Friday, October 03, 2008

Finished!


Louisiana Jones

So, the book-in-progress, Indy and zombies and all like that, is done.

I have mentioned before how the writing cycle goes for me, but it bears repeating, for you writers who might find some comfort in knowing that no matter how many novels you write, they never get any easier to do.

What, that didn't make you feel better? Sorry ...

The flush of enthusiasm when starting a book is heady, rich, kick-ass stuff. I sit down grinning, roll along, sometimes laughing at the images I create. Speaking parts out loud, looking for ways to hook a reader, a place to put a joke, ramp up the jeopardy, thicken the characters.

This lasts, in my case, for about eleven chapters, give or take, a hundred, hundred and ten pages, at which point I completely run out of steam. Chapter Eleven bankruptcy, appropriately ...

Second acts are bitches, and what separates the pro from the wanna-be is that the pro just keeps going. Prime the pump with something, work the handle, prime it some more, work the sucker hard. If all else fails, skip ahead a couple of chapters, write a scene I know I'll need later, and backfill.

Then there comes a place, whereupon I realize that I am are coming to the end of the book, all of a sudden I have way more to say than I have room to say it.

Too little there. Too much here. Happens this way for me every time. Since I know it, I don't feel the sense of terror I did the first couple books I wrote. (I should be used to it by now, for I have now written more novels than I am old in years. Spooky.)

For me, there is sprint to the finish, there's light at the end of a long, dark tunnel, and its call cannot be denied. Last few days of a novel, I always write more pages than during any other section. My record is thirty-five pages in one day. Didn't come close to that this time, but I did manage about twice my normal daily output.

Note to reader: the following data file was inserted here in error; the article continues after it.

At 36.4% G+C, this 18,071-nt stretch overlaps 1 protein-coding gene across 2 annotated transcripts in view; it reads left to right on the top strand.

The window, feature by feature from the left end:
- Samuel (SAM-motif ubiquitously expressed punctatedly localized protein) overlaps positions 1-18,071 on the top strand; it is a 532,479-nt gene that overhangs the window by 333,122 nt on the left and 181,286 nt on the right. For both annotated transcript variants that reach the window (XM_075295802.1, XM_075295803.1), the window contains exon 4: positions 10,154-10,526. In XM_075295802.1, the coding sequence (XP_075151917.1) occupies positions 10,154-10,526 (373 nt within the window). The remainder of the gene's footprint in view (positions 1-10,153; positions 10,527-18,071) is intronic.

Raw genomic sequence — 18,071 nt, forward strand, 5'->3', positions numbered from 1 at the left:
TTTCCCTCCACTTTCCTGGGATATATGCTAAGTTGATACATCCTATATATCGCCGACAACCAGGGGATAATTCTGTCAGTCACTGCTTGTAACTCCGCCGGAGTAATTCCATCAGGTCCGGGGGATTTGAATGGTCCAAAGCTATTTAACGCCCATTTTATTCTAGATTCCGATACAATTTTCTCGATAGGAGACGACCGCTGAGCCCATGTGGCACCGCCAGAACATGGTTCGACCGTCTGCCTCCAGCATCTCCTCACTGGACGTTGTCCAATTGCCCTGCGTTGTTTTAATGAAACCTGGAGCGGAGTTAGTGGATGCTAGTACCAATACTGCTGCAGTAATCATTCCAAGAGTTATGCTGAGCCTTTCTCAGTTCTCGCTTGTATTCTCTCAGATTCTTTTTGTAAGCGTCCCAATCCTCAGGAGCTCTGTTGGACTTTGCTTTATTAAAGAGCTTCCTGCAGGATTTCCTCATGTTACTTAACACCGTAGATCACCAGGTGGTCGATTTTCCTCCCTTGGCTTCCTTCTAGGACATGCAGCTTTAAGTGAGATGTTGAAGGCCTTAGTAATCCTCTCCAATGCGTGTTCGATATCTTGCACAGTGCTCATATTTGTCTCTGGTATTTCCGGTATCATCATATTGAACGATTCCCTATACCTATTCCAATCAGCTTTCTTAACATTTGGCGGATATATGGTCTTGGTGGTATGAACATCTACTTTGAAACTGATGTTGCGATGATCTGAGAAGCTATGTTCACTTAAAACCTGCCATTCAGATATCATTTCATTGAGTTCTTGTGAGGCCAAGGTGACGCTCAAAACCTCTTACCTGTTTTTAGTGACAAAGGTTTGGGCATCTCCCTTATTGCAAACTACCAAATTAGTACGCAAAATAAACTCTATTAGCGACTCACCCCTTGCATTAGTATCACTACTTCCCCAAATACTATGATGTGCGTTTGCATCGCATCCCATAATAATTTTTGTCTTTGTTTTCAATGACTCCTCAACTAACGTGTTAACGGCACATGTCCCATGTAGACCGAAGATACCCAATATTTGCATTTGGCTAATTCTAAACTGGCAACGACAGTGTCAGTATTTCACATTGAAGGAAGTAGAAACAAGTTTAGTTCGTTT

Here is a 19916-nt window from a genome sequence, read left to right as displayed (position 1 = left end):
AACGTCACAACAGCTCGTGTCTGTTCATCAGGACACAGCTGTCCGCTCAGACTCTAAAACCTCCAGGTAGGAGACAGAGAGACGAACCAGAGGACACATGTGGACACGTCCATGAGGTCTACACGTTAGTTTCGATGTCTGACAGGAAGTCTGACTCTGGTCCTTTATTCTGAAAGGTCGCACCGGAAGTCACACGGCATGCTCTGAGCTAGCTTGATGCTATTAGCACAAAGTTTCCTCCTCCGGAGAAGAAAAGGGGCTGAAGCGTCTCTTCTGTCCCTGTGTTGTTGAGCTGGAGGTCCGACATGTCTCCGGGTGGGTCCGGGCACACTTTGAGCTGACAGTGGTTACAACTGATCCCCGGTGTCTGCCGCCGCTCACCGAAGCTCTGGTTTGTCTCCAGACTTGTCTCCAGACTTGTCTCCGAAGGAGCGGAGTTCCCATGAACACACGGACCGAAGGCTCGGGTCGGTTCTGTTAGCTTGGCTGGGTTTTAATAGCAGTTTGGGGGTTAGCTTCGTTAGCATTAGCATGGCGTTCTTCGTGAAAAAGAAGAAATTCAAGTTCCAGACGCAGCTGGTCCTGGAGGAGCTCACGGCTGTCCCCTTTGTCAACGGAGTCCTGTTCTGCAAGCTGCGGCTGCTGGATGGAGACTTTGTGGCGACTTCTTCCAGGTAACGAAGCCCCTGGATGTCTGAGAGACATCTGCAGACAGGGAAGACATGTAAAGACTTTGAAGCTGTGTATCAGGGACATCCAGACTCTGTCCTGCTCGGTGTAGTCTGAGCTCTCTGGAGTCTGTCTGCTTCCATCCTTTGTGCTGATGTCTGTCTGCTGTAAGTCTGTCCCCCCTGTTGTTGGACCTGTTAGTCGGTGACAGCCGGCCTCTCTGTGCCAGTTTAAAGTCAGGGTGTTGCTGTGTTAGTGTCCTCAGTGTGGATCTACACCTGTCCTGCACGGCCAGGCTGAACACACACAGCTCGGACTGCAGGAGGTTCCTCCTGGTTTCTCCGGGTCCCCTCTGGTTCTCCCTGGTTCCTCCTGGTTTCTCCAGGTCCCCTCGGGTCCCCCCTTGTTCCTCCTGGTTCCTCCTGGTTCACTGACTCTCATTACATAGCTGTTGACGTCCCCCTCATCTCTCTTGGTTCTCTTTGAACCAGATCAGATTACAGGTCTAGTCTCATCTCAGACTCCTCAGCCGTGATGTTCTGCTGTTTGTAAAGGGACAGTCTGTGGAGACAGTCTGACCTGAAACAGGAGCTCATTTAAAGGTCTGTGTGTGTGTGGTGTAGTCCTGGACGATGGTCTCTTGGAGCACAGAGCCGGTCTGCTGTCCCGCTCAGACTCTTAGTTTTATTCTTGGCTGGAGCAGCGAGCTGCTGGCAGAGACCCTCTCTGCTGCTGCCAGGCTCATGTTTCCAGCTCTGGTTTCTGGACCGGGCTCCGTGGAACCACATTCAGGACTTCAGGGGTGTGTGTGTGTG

Victory! It's done, it's done! flows over me. It's quite the giddy feeling, and while it's not as ecstatic these days as it was the first time I did it -- you only lose your virginity once -- it's still a big rush.

A quick read and touch up with the spell-checker comes next, which is a pain, because my books are all full of names and words the computer never heard of and wants me to change to something that usually makes me laugh. I plug in the new terms, skip stuff I don't think I'll use again.

Then another read for editing. Since I tend to do draft-and-a-half as I go -- generally going over the chapter I did yesterday and line-editing before starting on today's chapter -- that's usually not hard. There are always continuity things that need to be fixed. In Chapter Four one of the characters does something that no longer seems useful in Chapter Twelve, so they have to be reconciled. Pacing needs to be addressed -- I want a roller coaster effect, slow, then fast, then slow, then waaahhhoohoohoohoooo -- ! Sometime I nail it pretty good, sometimes it still needs touch-up.

One more read. If nothing clunks, it's ready to ship.

Up to this point, I'm feeling pretty good about it. Once it leaves the house, either as treeware or a computer file, then the anticipatory dread sets in. This is typically represented in this light: